What it means to be a customer centric organization

September 20, 2018

You might be thinking, “great, another article about customer centricity. I cannot wait to read it”.

Followed by a robust yawn. Books, blogs, keynotes, consulting practices, technology platforms and toolkits based on customer-centricity surround us, and the content continues to flow.

Why? Because it matters.

And while it may be easy to grasp the concept, it is just darned hard to live, breathe and consistently measure its impact across your business.

I will disclose my bias upfront. The vast majority of my experience comes from working in B2B software and services companies, latterly SaaS, primarily focused on serving regional and global enterprise and mid-enterprise customers.

My obsession with customers is a function of both serving them as well as being a customer myself, having evaluated, negotiated, implemented and managed (and occasionally thrown out) a multitude of solutions across my company’s enterprise architecture — marketing automation, CRM, cloud services, analytics, security, monitoring, etc.

Up to 45 percent of B2B customers report they did not realize the value they were promised by their vendors. Therefore, if you want to avoid this disappointment and eventual churn with your customers, you must actively define and manage your customer experience strategy.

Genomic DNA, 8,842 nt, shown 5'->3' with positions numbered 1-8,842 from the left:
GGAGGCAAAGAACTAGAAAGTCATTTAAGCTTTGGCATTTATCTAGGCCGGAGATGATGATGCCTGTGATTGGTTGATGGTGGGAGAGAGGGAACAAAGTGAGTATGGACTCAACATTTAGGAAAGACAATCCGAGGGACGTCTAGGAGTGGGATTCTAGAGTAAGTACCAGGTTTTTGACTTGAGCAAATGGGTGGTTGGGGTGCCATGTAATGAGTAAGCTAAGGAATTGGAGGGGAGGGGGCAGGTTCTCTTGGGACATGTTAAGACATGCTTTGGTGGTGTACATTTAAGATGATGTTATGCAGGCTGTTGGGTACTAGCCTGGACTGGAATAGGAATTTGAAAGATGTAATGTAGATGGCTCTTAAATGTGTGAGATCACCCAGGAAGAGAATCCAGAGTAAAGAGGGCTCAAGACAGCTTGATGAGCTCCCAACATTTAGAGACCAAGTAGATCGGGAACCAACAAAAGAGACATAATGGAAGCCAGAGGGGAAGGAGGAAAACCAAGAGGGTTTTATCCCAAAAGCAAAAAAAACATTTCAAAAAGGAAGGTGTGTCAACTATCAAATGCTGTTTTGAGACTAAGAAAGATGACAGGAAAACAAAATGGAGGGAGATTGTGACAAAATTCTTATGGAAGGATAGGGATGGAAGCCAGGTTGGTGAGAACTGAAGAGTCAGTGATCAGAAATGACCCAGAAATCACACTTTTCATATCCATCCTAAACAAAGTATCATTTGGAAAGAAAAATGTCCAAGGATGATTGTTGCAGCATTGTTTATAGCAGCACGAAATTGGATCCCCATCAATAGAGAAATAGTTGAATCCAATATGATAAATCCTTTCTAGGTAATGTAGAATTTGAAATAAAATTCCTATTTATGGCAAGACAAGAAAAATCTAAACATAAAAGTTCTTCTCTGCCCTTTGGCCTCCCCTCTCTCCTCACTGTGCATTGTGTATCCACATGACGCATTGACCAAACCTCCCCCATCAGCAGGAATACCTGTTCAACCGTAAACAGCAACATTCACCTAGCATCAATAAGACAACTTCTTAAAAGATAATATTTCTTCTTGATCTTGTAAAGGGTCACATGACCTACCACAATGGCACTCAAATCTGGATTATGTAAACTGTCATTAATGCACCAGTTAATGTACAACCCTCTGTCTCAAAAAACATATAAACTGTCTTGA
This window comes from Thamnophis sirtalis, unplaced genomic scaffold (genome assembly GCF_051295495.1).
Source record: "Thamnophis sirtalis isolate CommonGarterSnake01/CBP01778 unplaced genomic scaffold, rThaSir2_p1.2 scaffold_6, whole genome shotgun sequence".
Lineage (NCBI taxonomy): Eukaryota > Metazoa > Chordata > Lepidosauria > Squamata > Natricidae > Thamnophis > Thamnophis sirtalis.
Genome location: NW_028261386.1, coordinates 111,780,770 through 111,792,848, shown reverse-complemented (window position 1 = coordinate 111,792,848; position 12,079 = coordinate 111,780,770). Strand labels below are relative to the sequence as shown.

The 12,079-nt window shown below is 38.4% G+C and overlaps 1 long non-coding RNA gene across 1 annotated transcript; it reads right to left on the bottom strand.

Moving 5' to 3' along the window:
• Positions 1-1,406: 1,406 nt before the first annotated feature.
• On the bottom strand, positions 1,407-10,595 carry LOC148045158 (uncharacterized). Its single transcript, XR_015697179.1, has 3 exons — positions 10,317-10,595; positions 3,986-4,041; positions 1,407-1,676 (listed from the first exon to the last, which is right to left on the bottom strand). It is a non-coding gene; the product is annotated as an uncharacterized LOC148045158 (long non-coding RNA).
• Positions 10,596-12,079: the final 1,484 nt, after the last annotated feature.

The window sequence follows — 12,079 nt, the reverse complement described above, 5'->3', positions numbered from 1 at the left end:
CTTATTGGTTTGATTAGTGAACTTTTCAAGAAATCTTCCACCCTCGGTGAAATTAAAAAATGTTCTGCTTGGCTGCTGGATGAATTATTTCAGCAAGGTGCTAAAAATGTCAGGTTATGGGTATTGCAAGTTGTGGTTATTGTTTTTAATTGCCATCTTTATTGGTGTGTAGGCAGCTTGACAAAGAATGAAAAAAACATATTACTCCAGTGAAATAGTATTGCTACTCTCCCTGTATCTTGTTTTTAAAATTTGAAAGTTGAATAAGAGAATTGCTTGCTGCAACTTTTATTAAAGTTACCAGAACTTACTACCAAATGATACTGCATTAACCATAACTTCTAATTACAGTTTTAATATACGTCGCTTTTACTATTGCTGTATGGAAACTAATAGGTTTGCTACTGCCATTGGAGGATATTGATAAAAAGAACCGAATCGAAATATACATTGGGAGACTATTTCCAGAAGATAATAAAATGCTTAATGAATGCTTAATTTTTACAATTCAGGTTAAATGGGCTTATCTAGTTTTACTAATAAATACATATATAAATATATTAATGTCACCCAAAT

Defining customer centricity – a simple yet effective view

I worked with a CTO a few years ago who was extremely commercial and connected to our customers. He participated in many sales cycles and ongoing quarterly business reviews because he wanted to hear and internalize our customers’ perspectives first-hand so he could positively influence the product roadmap and also drive the right culture and behaviors with our teams.

When referring to how we designed and delivered products to our customers, he consistently used the phrase, “our job is to whole problem solve”. This mindset meant listening to our customers’ needs and challenges and ensuring those were reflected in our ways of working and engaging throughout the customer journey.